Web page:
Over the years I’ve experimented with a wide array of apps and services to wrangle reading material on the iPad. At present, and for a bit over a year now, I’ve been pretty much all-in on Readwise Reader. This provides a combination of read-later, RSS feeds, annotation and archiving that fits the way I want to work, and now accounts for maybe 80% of my iPad use (probably 95% or more of my non-video use). I’ve disabled all notifications on the device, and removed all apps from the Home Screen. The iPad is my quiet place, one where I can go to read.

Given this clarity of purpose, I began to wonder whether the iPad was in fact the best device to fulfil it. A couple of years ago, I noticed the emergence of a new category of devices — eInk tablets. Led by the reMarkable, these go beyond the functionality of an eReader like a Kindle, and offer more general applications, often with an emphasis on hand-written note taking. I wasn’t particularly interested in that aspect, but the promise of a relaxing screen and distraction-free environment was appealing. I came across the Onyx Boox Note Air 3, with its decent-sized screen and ability to run standard Android apps, and decided to give it a go.

The device gives a good impression right out of the box. Its metal construction is up there with Apple’s; it felt solid in the hand, and I didn’t notice any flex at all. The 10.3” eInk screen is akin to the standard size iPad (a step up from my iPad Mini), with narrow bezels on three sides, and a wider one down a long edge to give a natural place to hold. Overall, it seems like a well built, high end device. If I had a reservation about the physical feel of the hardware, it’s that it’s too well-built. The Kindle’s lighter (and, let’s face it, cheaper) plastic construction makes it a very comfortable device to use for long periods, and one that I have no compunction about tossing into a bag. The Boox is definitely more akin to an iPad in this regard.

The software is essentially a custom shell on top of Android, but crucially it includes Google Play, making it much closer to “normal” Android that the Kindle Fire, the only other Android-based platform I’ve used in earnest. Setting up wasn’t particularly hard, and the note-taking functionality that is pitched as the tablet’s major use case seems to work well. The bundled stylus feels good and works well, and I was impressed by the lack of egg freckles — the hand writing recognition worked near perfectly on my very messy cursive, straight out of the box. The switch between drawing, handwriting and text was often clunky, but no worse than any similar note-taking application I’ve used on the iPad, and better than many.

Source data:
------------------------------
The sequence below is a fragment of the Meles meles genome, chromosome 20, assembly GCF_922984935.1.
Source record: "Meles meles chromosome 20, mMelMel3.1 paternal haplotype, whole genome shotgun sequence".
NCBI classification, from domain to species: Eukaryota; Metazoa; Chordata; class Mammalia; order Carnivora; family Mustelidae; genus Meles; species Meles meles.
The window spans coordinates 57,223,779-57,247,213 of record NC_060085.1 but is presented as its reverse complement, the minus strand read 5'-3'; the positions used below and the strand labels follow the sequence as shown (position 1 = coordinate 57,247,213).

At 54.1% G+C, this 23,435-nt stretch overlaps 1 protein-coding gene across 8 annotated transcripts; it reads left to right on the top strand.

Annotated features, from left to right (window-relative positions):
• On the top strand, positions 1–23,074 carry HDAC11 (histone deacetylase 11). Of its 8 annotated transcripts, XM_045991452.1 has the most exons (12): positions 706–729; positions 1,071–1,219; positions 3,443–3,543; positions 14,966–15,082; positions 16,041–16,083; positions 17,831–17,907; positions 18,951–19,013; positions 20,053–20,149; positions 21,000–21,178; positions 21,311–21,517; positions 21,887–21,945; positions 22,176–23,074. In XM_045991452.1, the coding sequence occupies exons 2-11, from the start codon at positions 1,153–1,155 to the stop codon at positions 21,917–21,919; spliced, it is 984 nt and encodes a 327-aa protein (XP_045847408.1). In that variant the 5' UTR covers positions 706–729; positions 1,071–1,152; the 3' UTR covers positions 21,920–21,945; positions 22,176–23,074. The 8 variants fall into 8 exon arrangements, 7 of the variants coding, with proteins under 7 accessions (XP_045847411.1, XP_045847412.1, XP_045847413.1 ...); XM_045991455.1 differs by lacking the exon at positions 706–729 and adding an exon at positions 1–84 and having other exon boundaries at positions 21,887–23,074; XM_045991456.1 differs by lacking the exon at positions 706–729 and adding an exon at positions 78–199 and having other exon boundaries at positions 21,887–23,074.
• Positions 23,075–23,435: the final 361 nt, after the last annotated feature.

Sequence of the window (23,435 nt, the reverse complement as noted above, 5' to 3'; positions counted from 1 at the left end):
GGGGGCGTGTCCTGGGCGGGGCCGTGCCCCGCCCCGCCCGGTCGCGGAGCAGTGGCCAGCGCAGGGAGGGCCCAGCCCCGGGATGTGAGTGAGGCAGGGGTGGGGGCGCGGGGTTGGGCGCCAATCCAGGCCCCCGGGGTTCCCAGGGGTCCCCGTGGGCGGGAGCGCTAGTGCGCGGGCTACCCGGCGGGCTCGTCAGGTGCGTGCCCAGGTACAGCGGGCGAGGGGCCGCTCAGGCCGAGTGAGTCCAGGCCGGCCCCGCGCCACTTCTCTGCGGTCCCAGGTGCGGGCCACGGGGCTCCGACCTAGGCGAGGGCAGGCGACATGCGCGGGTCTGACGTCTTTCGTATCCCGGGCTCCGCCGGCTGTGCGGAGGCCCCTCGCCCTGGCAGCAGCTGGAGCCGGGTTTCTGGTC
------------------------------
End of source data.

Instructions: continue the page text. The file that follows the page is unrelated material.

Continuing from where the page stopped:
However, as mentioned, I’m here to take notes. Boox does offer its own book store and RSS reader, but I had zero interest in dipping into yet another ecosystem for either of these. The attraction for me was the Play Store icon, which allowed me to install Readwise and tap into the tools I already use. Unfortunately, this was also where things started to hit trouble.

Installation was easy enough, and I was soon exploring my feed and library. Immediately, it became apparent that the experience had been designed for fast-updating, colour screens, and while the Boox did its best to compensate, the experience fell very short. A variety of screen refresh strategies are available, and it’s possible to select different ones for each app, but even when you go to the effort to do so there’s only so much improvement to be had. Some things that are natural and pervasive on LCDs simply don’t translate to eInk.

The main culprit is scrolling, perhaps the most common navigation paradigm in modern phone and tablet interfaces. On eInk, the display is an unreadable blur when in motion, and even when it stops there’s usually ghosting and smudging left behind. More generally, modern interfaces tend to make extensive use of animation to illustrate transitions (and disguise delays). This is often derided, but serves a useful purpose and is usually a net win on conventional displays. Here, it’s not.

In full awareness that this was something of an experiment, I persevered, and managed to make some improvements. By tweaking settings, and moving to the Beta version of Readwise, I was able to smooth off some of the rough edges. Enabling pagination as opposed to scrolling in the reading view made the biggest difference. However, the experience was still far from ideal. I also downloaded the Kindle app, which offered a pretty direct comparison with my previous eInk experience. Even there, it didn’t quite work as I’d like, as we’re talking about the app designed for phones and conventional tablets, as opposed to eReaders.

Ultimately, it comes down to the fact that the mainstream Android platform isn’t designed for this kind of display. Even with the best efforts of Readwise to accommodate the differences (I don’t expect the Kindle team were trying very hard in this case), the UI conventions and workflows just don’t translate. It might be possible to design, from the ground up, an application platform that worked with eInk as a first class citizen, but perhaps not. Maybe eInk is inherently too specialised for a platform approach to make sense. The Kindle (or Kobo, or reMarkable) can concentrate on doing one task well, rather than diluting its unique advantages by trying to do things it isn’t cut out for.

In the end, I returned the Note 3. It was an interesting experience, and I’m glad I tried it, but I found that, for my use at least, there are too many compromises to justify working it into my digital life. For the time being, I’m sticking with the iPad — it seems to be a better solution to my particular use case. However, I hope that Onyx and others carry on experimenting with new types of device such as this. What we have today is most definitely not all that there ever can be.

#MARCHintosh: The End is the Beginning

31 Mar 2024


In Friday’s post, I described how I’d tried various browsers, but MacWeb was the only one that could run on the very constrained setup I have. I was pleased to get something working, but the results were very basic. It looked like this was as far as I was going to get, but then I remembered one option that I’d not tried: NCSA Mosaic, the very first web browser I ever used (and one of the first anyone ever used).

Mosaic wasn’t the first browser, but it introduced a lot of features that now seem fundamental to the web: inline images, bookmarks, and history navigation. It was the first browser aimed at a broad user base, and was many people’s first experience of the web. Its preeminence was short-lived, however: a student working on the project (one Marc Andreessen) built on the foundations to make Netscape1, which marked the moment when then the web really exploded.